Gifts for our Tiny Teachers

Roots of Empathy Baby Celebration 2017

On May 29, the Simcoe County District School Board (SCDSB) celebrated our sixth year of Roots of Empathy, a unique program that brings a Tiny Teacher – a baby in their first months of life – into elementary classrooms. The 2016-17 school year saw Roots of Empathy in almost 30 SCDSB schools, led by volunteers, SCDSB staff and Simcoe Muskoka District Health Unit (SMDHU) Public Health Nurses.

This year we celebrated the remarkable contributions of all of our Roots of Empathy instructors, families and babies with a picnic at the Education Centre. Hope Park, a volunteer instructor who has been facilitating the program in the SCDSB since 2012, was honoured for five years of service with the program. Director of Education Steve Blake and many SCDSB superintendents of education were in attendance to meet and thank our little ones and their families, and acknowledge the power of the program and the work of all of our Roots of Empathy Instructors.

 

Roots of Empathy is an international evidence-based program that started in Toronto. By observing the growth and development of the baby and the attachment between the baby and their parents, students in Roots programs learn to be more caring and empathic global citizens. Since 2000, the program has been evaluated in numerous independent research studies, which have shown that children who participate in the program demonstrate decreased aggression and increased social and emotional understanding, empathy, knowledge of parenting and pro-social behavior (e.g. sharing, helping and including). This program supports our board’s work to ensure equitable, inclusive, safe and caring schools.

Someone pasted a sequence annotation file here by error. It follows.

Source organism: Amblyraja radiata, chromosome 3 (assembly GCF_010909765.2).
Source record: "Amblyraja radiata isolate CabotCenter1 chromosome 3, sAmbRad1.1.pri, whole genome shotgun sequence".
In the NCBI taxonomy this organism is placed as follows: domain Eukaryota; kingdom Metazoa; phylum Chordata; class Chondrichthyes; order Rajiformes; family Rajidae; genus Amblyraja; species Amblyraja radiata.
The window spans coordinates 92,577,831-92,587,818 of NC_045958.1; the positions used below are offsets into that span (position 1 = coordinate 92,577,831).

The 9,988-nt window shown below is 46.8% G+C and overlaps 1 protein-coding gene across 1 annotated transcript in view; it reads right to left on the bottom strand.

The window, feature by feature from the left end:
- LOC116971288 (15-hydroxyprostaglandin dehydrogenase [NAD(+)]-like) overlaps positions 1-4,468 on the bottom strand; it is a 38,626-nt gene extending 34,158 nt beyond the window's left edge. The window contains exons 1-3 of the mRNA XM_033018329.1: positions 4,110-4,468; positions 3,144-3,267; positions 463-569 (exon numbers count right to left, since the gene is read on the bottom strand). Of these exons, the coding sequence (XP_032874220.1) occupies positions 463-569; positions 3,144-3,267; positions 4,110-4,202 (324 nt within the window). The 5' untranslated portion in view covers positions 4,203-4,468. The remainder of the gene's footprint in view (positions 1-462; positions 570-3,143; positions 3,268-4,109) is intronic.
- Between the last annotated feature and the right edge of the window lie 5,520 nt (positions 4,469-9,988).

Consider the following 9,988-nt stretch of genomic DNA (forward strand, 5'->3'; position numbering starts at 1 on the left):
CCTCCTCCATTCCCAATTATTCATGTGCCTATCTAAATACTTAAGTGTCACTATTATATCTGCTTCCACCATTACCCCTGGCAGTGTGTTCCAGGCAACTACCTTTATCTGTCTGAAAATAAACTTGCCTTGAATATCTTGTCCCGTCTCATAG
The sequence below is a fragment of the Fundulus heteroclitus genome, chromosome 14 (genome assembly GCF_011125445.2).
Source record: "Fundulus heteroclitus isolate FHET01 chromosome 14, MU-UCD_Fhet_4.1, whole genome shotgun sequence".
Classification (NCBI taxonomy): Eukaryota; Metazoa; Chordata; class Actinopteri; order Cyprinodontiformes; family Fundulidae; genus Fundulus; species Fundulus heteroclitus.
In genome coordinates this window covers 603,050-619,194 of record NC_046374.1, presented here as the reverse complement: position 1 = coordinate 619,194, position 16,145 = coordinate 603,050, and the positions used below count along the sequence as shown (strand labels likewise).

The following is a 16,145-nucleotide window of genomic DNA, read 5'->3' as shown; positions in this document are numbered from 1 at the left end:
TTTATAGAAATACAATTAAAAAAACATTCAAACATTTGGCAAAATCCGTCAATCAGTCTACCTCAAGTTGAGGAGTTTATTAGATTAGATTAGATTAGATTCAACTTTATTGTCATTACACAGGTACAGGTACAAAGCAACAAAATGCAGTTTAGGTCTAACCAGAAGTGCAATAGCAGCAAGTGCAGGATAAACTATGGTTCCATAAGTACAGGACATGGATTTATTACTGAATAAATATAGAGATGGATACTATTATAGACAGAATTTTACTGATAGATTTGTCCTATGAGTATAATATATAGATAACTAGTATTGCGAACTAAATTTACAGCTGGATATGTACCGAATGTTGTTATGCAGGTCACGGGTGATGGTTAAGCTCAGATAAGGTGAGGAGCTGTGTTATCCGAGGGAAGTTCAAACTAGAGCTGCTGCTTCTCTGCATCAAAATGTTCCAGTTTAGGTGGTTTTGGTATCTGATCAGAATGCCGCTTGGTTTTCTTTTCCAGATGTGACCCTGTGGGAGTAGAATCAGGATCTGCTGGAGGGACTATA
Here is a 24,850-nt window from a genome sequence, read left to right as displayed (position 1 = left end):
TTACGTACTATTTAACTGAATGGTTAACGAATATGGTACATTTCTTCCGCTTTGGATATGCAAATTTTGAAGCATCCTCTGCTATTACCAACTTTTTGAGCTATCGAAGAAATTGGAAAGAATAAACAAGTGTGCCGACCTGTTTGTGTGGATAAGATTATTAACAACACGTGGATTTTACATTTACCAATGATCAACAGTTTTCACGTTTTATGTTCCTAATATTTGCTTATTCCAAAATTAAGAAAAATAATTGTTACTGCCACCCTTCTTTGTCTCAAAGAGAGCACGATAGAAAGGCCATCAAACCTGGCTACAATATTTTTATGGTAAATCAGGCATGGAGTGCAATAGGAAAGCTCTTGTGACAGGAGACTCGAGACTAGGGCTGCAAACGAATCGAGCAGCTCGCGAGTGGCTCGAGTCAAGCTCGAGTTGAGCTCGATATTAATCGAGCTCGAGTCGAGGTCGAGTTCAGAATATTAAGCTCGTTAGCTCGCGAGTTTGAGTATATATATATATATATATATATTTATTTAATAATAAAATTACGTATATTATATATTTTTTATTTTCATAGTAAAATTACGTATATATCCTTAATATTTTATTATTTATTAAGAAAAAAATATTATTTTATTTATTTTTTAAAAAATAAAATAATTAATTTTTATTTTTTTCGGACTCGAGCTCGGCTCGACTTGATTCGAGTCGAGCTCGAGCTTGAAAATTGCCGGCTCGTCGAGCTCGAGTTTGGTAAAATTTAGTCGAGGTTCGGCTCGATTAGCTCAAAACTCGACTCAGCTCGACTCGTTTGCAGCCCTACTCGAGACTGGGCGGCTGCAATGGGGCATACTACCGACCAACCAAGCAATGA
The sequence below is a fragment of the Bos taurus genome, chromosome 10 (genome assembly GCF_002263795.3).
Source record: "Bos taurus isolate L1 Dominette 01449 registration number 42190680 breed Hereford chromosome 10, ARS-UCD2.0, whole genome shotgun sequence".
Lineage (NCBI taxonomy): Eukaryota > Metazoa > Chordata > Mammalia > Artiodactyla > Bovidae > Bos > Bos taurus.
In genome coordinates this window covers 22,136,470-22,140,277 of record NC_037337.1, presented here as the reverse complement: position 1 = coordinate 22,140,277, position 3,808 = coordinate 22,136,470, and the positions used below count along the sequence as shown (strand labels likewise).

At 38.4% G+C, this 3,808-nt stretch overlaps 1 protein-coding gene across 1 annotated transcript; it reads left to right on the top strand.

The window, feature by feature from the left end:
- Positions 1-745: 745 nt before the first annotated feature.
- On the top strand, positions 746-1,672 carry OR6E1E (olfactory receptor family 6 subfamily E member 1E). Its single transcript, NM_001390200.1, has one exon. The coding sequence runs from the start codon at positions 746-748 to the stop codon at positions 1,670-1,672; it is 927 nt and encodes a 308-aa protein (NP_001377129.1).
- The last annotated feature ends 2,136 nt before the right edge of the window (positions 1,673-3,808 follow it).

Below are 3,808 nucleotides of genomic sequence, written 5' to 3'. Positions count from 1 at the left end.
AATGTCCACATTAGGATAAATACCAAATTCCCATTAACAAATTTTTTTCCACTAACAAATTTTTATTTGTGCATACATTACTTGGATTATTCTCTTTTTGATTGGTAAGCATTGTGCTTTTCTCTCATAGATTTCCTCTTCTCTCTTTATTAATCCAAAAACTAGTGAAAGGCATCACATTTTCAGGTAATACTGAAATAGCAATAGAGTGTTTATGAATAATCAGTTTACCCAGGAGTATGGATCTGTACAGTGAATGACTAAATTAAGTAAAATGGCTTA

For further information, please contact the Roots of Empathy key point persons for the SCDSB, Stephanie Ross and Denise Cole, at roots@scdsb.on.ca.

Photo of Hillcrest's Girls on the Move

Grade 5 to 8 girls at Hillcrest are ‘on the move’

WE ARE GIRLS, WE CAN DO IT!
WE CAN RUN, WE CAN PROVE IT!

That is the chant that 33 girls from Grade 5 to 8 at Hillcrest Public School chanted as they gathered twice weekly to train for a five kilometre run, held on June 15. By committing to the run, these Girls on the Move made a decision to push themselves to do something they hadn’t done before. The pushed themselves to run harder and faster, and came out stronger.

Continue reading “Grade 5 to 8 girls at Hillcrest are ‘on the move’”

Banting students learn stories of resilience from residential school survivors